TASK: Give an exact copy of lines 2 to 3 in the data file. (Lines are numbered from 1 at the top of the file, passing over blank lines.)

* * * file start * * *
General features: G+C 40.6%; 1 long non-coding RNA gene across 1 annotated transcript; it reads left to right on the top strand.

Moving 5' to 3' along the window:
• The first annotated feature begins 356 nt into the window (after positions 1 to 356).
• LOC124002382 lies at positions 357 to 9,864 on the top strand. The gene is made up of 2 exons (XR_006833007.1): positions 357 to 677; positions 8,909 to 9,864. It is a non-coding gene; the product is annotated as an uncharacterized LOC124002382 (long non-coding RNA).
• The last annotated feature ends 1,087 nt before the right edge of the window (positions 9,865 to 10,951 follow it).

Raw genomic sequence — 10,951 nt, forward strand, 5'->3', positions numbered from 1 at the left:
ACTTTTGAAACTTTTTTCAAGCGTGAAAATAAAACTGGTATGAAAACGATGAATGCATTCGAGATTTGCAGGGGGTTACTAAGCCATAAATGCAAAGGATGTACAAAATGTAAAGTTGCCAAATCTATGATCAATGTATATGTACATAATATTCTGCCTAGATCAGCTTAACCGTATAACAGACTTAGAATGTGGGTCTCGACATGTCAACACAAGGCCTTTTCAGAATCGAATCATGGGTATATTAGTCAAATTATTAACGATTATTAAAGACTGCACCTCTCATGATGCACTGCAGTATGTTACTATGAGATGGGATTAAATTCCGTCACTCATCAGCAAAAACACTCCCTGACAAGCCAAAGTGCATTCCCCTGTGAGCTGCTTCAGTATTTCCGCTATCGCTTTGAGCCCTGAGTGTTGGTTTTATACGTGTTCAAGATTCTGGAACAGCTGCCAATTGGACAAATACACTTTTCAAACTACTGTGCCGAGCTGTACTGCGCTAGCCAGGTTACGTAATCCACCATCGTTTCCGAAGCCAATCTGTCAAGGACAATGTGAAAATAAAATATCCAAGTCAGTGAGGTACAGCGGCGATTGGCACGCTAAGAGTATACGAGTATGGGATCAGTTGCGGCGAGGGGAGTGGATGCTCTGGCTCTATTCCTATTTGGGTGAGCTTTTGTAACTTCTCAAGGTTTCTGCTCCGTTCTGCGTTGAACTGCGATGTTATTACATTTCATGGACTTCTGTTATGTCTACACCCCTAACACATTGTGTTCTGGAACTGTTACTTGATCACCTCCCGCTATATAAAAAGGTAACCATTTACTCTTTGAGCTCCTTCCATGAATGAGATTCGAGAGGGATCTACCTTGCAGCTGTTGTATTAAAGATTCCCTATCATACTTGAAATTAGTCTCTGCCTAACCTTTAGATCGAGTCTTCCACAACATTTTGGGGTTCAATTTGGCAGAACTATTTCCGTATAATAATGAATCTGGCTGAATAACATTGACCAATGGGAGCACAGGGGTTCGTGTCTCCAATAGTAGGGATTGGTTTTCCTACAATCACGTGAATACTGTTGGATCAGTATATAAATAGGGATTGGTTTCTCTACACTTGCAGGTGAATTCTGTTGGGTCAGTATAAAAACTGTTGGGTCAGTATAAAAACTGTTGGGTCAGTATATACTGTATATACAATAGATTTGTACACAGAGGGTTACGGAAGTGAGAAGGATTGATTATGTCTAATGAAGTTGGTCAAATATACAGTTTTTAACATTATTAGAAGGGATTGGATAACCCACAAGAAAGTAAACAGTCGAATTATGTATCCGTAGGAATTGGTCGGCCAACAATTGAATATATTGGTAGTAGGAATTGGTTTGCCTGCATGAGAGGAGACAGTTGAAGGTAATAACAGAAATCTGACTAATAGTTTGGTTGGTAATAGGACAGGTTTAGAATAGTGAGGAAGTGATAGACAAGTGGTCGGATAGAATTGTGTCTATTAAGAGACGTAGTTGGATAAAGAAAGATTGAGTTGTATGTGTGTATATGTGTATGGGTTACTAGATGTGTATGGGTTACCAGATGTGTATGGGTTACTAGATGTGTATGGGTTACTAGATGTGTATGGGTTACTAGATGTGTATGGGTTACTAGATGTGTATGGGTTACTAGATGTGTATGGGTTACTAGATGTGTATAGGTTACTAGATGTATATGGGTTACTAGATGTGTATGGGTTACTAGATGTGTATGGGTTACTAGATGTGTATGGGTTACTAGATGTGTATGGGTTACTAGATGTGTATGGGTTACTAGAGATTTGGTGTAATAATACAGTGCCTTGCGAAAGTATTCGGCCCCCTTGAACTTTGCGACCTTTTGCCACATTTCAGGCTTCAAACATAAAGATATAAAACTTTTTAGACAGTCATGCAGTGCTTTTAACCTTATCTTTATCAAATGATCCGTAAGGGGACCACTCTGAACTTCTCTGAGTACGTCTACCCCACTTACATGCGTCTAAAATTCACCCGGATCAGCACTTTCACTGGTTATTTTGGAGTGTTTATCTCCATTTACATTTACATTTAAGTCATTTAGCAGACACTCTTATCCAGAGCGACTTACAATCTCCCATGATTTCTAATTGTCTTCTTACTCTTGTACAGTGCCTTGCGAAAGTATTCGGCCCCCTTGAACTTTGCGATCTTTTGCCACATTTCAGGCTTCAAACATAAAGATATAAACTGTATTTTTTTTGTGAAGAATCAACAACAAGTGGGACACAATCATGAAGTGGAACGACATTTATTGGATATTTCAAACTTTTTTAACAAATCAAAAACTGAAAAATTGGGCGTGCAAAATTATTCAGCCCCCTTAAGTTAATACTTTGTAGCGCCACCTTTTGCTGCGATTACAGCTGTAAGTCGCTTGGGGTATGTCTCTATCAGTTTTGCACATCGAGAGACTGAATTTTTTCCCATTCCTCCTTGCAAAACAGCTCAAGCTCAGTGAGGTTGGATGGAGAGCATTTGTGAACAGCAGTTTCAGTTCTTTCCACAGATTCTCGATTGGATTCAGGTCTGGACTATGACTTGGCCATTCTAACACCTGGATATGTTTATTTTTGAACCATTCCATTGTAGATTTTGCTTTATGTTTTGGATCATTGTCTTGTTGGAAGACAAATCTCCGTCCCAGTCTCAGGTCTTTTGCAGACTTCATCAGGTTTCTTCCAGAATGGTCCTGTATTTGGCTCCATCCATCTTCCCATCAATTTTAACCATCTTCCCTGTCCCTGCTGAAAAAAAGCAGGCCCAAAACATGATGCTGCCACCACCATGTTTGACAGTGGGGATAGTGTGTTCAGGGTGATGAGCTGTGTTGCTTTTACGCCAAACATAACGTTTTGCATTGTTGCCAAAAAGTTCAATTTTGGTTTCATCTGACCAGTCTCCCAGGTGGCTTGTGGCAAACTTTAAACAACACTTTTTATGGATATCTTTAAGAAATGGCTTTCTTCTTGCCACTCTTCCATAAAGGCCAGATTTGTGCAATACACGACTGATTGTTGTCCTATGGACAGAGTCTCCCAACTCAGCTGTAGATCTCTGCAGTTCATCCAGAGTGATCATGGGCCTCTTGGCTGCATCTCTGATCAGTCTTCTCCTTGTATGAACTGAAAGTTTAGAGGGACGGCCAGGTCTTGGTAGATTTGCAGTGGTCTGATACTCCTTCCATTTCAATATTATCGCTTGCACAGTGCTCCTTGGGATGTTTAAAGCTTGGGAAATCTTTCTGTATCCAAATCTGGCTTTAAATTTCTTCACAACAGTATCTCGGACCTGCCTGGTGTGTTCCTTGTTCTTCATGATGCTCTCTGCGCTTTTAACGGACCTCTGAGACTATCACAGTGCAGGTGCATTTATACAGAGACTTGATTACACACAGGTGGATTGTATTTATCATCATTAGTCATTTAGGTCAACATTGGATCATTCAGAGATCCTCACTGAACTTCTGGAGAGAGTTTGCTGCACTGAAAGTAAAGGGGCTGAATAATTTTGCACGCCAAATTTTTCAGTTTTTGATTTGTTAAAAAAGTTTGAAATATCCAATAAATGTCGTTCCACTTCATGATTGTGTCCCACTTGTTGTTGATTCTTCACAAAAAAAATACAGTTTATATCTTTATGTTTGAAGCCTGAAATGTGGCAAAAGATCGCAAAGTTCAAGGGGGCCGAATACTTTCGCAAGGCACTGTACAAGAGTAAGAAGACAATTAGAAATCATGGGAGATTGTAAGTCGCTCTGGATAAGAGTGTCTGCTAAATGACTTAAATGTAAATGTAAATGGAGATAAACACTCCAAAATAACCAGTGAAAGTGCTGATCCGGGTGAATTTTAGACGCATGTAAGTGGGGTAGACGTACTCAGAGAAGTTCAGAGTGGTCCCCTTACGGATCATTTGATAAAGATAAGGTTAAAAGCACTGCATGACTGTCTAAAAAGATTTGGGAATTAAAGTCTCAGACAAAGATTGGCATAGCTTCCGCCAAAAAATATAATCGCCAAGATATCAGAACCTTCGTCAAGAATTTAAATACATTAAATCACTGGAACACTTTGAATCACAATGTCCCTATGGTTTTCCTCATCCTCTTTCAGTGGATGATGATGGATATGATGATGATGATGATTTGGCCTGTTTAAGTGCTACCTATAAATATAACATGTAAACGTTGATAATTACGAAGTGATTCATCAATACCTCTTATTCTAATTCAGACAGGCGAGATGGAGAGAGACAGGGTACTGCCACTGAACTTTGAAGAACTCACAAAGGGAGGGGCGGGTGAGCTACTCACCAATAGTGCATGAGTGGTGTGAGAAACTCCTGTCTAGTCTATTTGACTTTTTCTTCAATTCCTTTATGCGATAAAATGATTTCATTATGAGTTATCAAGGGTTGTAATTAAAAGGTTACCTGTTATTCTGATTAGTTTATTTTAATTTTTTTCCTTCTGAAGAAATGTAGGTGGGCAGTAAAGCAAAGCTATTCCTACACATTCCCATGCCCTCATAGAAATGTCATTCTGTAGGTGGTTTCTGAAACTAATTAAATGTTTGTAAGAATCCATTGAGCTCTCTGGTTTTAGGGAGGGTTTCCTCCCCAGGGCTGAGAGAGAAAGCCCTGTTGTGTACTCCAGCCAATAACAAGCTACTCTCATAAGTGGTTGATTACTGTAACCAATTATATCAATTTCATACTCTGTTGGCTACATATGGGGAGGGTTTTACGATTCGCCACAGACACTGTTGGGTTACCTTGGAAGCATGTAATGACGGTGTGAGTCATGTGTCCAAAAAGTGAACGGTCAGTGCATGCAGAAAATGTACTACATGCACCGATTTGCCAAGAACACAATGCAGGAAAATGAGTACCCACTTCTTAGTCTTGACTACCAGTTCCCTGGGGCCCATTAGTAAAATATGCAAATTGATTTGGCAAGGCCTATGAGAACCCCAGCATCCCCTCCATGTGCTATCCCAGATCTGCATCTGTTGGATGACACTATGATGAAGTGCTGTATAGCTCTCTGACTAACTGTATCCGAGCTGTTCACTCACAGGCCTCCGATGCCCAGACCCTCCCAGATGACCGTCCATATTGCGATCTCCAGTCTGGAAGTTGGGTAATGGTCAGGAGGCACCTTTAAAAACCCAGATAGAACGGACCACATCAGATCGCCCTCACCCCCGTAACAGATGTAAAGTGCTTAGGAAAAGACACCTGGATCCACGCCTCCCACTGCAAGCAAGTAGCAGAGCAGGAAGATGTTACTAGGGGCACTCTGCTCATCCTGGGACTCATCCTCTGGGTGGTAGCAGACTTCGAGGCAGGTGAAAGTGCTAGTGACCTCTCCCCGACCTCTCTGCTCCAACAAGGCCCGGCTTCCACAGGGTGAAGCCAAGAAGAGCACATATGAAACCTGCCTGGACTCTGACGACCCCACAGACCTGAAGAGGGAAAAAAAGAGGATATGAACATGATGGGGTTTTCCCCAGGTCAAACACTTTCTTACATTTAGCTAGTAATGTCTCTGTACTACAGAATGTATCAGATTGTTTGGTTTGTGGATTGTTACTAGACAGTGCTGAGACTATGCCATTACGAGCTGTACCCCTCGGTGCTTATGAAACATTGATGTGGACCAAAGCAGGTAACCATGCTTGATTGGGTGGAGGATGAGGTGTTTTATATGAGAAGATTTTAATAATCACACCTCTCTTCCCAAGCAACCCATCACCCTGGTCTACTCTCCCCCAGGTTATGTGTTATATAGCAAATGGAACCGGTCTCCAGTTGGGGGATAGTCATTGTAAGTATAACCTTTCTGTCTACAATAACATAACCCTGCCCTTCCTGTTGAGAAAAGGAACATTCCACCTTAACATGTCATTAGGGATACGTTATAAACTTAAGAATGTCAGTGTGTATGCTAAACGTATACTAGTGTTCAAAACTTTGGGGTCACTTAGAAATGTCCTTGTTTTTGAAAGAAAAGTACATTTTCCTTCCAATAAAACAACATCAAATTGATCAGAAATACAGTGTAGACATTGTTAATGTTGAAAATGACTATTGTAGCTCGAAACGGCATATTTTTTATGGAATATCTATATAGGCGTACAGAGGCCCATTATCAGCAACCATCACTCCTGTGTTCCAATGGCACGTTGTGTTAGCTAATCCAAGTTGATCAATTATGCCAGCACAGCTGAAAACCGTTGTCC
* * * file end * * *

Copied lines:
Moving 5' to 3' along the window:
• The first annotated feature begins 356 nt into the window (after positions 1 to 356).